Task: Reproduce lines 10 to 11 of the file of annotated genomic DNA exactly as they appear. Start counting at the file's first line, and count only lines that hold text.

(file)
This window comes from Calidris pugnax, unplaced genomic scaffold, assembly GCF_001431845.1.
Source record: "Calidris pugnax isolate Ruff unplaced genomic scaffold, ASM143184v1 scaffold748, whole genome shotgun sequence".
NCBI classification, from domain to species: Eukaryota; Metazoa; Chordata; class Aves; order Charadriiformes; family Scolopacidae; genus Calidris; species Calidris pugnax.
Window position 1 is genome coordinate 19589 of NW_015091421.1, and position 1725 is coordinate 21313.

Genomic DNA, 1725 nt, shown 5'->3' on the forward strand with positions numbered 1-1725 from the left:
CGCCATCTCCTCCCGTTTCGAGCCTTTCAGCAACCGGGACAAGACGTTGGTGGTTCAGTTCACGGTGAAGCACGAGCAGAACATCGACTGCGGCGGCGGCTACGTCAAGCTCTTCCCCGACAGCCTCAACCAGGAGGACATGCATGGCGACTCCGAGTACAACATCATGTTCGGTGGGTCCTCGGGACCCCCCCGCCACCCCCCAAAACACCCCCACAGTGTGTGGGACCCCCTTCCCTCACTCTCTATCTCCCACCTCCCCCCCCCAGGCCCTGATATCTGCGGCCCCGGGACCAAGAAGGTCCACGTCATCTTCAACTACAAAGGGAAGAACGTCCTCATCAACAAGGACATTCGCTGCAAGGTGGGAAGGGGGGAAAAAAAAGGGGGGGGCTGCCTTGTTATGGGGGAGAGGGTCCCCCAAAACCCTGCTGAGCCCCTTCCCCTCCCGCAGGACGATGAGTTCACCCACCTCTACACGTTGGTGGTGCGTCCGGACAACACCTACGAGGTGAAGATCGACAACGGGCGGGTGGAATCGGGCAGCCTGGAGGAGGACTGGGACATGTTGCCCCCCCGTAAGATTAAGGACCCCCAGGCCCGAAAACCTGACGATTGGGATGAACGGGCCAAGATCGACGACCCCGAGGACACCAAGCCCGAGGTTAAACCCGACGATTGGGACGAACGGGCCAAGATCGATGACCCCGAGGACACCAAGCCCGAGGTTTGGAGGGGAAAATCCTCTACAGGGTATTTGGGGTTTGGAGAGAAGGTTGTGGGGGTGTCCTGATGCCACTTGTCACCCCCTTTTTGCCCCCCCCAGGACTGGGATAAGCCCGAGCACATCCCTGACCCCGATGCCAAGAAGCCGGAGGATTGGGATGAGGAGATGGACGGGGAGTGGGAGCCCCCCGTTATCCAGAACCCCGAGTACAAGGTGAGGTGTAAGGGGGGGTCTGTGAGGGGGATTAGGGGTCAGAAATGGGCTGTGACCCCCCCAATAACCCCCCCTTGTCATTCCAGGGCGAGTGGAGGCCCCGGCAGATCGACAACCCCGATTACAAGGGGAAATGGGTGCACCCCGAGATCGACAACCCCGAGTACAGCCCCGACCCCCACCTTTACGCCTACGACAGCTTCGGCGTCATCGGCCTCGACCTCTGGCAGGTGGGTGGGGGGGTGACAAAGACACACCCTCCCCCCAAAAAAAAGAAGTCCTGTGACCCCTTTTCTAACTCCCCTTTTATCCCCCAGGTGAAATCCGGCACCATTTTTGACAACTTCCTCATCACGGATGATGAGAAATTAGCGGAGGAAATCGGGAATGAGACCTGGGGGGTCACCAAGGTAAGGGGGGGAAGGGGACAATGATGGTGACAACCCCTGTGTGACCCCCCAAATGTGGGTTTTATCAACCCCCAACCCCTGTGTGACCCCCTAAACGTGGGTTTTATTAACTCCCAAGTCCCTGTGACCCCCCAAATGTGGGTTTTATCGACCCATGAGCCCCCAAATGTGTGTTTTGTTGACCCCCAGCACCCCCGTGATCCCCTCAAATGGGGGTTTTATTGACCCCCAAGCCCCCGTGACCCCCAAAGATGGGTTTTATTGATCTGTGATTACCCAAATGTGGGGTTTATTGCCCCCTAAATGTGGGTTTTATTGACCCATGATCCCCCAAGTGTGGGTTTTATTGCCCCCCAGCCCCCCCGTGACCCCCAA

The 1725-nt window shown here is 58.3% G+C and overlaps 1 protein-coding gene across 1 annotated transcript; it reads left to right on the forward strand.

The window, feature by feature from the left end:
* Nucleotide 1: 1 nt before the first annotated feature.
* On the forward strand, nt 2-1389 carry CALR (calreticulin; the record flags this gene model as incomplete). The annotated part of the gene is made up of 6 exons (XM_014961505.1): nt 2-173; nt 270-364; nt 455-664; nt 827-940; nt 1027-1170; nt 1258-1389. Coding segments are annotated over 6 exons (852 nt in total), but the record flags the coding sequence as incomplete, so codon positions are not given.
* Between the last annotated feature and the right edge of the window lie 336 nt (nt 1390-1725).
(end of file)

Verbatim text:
* On the forward strand, nt 2-1389 carry CALR (calreticulin; the record flags this gene model as incomplete). The annotated part of the gene is made up of 6 exons (XM_014961505.1): nt 2-173; nt 270-364; nt 455-664; nt 827-940; nt 1027-1170; nt 1258-1389. Coding segments are annotated over 6 exons (852 nt in total), but the record flags the coding sequence as incomplete, so codon positions are not given.
* Between the last annotated feature and the right edge of the window lie 336 nt (nt 1390-1725).